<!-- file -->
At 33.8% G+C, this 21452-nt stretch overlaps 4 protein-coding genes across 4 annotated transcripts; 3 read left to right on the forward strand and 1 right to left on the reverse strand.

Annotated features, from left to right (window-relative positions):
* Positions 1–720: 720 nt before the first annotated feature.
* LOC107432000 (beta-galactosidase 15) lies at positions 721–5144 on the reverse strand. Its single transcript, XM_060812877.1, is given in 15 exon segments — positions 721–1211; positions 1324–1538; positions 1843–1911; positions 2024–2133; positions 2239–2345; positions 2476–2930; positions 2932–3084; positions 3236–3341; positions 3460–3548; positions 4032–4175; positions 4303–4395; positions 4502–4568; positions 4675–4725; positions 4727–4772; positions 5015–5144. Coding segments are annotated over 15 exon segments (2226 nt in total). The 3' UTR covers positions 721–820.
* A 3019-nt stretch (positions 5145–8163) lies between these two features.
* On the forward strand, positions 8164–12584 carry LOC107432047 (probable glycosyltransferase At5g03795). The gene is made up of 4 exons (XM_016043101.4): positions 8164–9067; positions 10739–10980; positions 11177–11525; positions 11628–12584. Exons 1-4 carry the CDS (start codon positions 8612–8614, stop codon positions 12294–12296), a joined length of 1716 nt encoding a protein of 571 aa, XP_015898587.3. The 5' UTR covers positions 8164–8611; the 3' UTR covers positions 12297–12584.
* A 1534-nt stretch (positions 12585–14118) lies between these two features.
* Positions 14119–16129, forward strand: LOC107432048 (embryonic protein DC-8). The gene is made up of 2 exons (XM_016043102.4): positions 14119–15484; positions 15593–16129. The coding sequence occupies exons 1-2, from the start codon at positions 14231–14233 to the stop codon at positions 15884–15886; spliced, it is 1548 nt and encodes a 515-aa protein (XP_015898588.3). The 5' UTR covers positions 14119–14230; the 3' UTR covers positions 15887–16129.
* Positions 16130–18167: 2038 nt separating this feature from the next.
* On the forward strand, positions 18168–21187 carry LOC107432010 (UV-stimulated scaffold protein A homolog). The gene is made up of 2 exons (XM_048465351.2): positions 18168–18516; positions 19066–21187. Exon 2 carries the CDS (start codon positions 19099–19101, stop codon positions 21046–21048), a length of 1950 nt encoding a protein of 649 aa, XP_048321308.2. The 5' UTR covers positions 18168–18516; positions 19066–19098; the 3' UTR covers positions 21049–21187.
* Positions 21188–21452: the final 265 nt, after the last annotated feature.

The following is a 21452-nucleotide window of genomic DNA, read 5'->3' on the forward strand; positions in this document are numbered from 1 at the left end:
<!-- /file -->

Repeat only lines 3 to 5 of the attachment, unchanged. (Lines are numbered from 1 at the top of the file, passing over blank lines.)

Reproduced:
* Positions 1–720: 720 nt before the first annotated feature.
* LOC107432000 (beta-galactosidase 15) lies at positions 721–5144 on the reverse strand. Its single transcript, XM_060812877.1, is given in 15 exon segments — positions 721–1211; positions 1324–1538; positions 1843–1911; positions 2024–2133; positions 2239–2345; positions 2476–2930; positions 2932–3084; positions 3236–3341; positions 3460–3548; positions 4032–4175; positions 4303–4395; positions 4502–4568; positions 4675–4725; positions 4727–4772; positions 5015–5144. Coding segments are annotated over 15 exon segments (2226 nt in total). The 3' UTR covers positions 721–820.
* A 3019-nt stretch (positions 5145–8163) lies between these two features.